The complainant alleged that a real estate agent's employee entered the complainant's flat and took photographs. The employee had earlier left a note on the door asking the occupants to contact the agency. The note did not indicate any intention to inspect the premises. The real estate agent, who was the owner's property manager, said the photographs were taken to support an allegation of a breach the Residential Tenancies Act. This breach was never taken to the Tenancy Tribunal. The photographs were then used in proceedings before the Tenancy Tribunal in a later, allegedly unconnected, dispute.
The agent had not complied with the requirements of section 48 of the Residential Tenancies Act and had therefore entered the premises unlawfully. In my opinion taking the photographs in these circumstances was a collection of information by means which were unlawful.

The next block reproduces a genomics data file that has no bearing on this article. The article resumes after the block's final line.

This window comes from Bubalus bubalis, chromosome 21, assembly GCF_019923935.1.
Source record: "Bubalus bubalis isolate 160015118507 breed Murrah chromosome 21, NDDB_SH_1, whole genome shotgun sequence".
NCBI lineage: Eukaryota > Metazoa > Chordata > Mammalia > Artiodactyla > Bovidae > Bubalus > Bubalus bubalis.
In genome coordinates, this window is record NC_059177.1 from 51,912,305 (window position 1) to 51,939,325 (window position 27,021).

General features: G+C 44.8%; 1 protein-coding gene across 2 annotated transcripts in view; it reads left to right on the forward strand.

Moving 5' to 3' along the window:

I found that the real estate agent had breached principle 4 which provides that personal information must not be collected by unlawful means. The complainant had suffered significant humiliation as a result of the agent's action.
I considered that this action amounted to an interference with the complainant's privacy.
The respondent was invited to make a financial settlement, but declined to do so.
Section 79 does not allow breaches of principle 4 to be taken to the Complaints Review Tribunal during the transitional phase of the Act (to 30 June 1996)
Collecting personal information - Real estate agent - Collection by unlawful means - Real estate agent representing landlord - Took photographs while unlawfully on complainant's premises - Residential Tenancies Act 1986, s 48 - Information privacy principle 4(a).